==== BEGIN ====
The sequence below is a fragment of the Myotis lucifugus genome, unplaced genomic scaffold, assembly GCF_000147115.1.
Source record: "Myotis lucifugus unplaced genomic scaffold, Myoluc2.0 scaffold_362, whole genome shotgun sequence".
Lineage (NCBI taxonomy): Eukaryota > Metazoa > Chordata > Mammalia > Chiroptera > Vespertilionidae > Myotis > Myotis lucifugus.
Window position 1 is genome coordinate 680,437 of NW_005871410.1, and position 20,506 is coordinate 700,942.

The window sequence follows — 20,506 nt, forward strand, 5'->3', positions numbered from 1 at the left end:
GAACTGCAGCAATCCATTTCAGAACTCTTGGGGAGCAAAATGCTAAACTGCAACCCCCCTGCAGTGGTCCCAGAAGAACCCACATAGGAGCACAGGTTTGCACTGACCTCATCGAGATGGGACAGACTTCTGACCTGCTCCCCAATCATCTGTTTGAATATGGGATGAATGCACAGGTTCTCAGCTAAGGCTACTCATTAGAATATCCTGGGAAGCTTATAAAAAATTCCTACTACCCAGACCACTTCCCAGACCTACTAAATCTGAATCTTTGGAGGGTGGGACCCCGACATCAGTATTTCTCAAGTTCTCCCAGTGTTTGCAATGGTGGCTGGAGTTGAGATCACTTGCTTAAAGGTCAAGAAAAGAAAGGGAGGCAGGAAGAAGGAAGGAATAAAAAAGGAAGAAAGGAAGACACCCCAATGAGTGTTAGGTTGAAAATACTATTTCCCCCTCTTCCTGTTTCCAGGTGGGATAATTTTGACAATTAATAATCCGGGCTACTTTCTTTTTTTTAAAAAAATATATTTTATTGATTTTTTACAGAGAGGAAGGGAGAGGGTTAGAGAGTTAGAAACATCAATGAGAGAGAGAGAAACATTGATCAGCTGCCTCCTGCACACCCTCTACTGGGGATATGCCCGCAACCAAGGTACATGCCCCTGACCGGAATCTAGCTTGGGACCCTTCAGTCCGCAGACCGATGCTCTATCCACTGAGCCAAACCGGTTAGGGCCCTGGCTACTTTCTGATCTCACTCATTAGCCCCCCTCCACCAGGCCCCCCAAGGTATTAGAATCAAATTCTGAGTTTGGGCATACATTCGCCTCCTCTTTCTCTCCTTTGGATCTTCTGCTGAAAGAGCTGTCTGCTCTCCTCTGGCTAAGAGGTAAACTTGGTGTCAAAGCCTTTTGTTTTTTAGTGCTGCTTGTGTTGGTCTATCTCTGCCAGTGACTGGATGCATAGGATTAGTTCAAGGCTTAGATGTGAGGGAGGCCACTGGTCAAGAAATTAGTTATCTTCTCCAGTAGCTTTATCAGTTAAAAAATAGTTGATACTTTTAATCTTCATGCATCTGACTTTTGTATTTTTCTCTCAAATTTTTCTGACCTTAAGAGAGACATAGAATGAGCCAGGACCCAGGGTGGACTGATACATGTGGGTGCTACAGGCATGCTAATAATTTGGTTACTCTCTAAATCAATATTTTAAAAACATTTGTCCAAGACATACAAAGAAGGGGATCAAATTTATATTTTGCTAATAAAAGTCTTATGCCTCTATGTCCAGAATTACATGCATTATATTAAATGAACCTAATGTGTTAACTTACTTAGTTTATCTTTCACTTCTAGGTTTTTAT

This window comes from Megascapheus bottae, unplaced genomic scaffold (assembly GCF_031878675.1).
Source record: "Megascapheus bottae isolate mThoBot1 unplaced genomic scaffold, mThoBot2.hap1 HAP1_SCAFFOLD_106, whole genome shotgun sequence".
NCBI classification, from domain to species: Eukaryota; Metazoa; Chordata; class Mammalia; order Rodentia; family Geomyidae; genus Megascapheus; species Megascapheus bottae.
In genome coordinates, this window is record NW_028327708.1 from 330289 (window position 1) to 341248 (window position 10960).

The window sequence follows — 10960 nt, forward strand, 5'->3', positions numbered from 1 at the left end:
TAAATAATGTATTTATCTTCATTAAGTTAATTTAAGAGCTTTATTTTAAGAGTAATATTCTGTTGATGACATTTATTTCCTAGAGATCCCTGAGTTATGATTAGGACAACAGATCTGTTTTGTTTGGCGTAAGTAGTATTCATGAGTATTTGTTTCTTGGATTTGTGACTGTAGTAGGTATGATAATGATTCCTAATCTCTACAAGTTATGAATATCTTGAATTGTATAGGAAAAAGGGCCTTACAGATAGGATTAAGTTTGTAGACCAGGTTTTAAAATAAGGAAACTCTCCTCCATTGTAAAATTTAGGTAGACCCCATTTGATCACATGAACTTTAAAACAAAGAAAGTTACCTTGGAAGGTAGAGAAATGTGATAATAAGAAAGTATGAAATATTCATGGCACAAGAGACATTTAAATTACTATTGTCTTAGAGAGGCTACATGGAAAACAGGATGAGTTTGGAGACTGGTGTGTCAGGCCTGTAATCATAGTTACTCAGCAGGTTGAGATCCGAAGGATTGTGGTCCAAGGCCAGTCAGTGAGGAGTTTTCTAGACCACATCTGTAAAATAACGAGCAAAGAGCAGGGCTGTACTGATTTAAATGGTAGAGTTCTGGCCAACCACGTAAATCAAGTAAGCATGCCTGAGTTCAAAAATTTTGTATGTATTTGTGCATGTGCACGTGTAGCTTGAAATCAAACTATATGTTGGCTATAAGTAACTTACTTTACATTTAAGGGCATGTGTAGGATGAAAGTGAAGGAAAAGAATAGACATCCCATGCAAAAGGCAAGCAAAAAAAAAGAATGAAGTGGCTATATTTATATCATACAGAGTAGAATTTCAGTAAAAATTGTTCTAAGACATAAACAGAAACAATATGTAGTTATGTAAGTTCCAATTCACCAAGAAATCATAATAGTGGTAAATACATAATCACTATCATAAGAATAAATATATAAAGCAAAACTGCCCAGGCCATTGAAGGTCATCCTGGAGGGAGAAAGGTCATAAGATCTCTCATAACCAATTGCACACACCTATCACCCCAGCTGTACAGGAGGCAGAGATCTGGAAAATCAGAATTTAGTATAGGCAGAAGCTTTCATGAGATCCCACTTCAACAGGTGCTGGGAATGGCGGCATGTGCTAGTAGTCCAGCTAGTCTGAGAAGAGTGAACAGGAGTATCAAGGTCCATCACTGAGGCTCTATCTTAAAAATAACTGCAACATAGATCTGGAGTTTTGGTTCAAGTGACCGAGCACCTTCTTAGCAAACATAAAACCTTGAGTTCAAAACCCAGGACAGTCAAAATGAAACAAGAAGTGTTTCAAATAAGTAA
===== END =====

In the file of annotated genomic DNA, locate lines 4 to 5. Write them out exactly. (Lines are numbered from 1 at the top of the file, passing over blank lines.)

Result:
Window position 1 is genome coordinate 680,437 of NW_005871410.1, and position 20,506 is coordinate 700,942.

The window sequence follows — 20,506 nt, forward strand, 5'->3', positions numbered from 1 at the left end: